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Details for Industrial Engineers


Design, develop, test, and evaluate integrated systems for managing industrial production processes including human work factors, quality control, inventory control, logistics and material flow, cost analysis, and production coordination.


  • Analyze statistical data and product specifications to determine standards and establish quality and reliability objectives of finished product.
  • Develop manufacturing methods, labor utilization standards, and cost analysis systems to promote efficient staff and facility utilization.
  • Recommend methods for improving utilization of personnel, material, and utilities.
  • Plan and establish sequence of operations to fabricate and assemble parts or products and to promote efficient utilization.
  • Apply statistical methods and perform mathematical calculations to determine manufacturing processes, staff requirements, and production standards.
  • Coordinate quality control objectives and activities to resolve production problems, maximize product reliability, and minimize cost.
  • Confer with vendors, staff, and management personnel regarding purchases, procedures, product specifications, manufacturing capabilities, and project status.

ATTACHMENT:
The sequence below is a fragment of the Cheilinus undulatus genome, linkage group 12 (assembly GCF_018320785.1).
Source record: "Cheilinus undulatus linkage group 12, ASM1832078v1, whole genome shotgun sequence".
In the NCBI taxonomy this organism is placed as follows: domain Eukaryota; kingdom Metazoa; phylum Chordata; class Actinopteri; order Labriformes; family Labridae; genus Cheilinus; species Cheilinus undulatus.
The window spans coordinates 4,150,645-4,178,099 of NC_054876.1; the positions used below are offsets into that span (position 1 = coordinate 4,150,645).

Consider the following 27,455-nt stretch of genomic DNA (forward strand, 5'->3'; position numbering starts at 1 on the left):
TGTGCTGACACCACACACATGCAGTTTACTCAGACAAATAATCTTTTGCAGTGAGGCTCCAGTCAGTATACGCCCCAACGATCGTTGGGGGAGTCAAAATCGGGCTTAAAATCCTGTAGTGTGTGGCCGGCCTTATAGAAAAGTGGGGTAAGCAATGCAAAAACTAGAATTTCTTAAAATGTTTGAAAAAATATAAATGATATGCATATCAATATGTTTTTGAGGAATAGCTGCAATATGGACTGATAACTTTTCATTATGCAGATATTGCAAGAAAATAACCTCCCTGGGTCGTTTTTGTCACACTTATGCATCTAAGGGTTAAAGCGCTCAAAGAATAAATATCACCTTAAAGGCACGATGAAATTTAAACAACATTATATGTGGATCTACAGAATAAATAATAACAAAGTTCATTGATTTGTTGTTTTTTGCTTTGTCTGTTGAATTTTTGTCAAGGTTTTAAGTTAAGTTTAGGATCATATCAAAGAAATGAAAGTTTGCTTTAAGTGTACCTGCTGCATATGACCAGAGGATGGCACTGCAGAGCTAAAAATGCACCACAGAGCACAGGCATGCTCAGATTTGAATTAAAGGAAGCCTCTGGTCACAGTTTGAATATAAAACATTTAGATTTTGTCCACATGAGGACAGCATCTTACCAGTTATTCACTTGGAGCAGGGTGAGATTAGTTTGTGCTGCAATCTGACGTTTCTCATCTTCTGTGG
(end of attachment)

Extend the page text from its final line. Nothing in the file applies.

• Draft and design layout of equipment, materials, and workspace to illustrate maximum efficiency using drafting tools and computer.
  • Review production schedules, engineering specifications, orders, and related information to obtain knowledge of manufacturing methods, procedures, and activities.
  • Communicate with management and user personnel to develop production and design standards.
  • Estimate production cost and effect of product design changes for management review, action, and control.
  • Formulate sampling procedures and designs and develop forms and instructions for recording, evaluating, and reporting quality and reliability data.
  • Record or oversee recording of information to ensure currency of engineering drawings and documentation of production problems.
  • Study operations sequence, material flow, functional statements, organization charts, and project information to determine worker functions and responsibilities.
  • Direct workers engaged in product measurement, inspection, and testing activities to ensure quality control and reliability.
  • Implement methods and procedures for disposition of discrepant material and defective or damaged parts, and assess cost and responsibility.
  • Evaluate precision and accuracy of production and testing equipment and engineering drawings to formulate corrective action plan.
  • Complete production reports, purchase orders, and material, tool, and equipment lists.
  • Schedule deliveries based on production forecasts, material substitutions, storage and handling facilities, and maintenance requirements.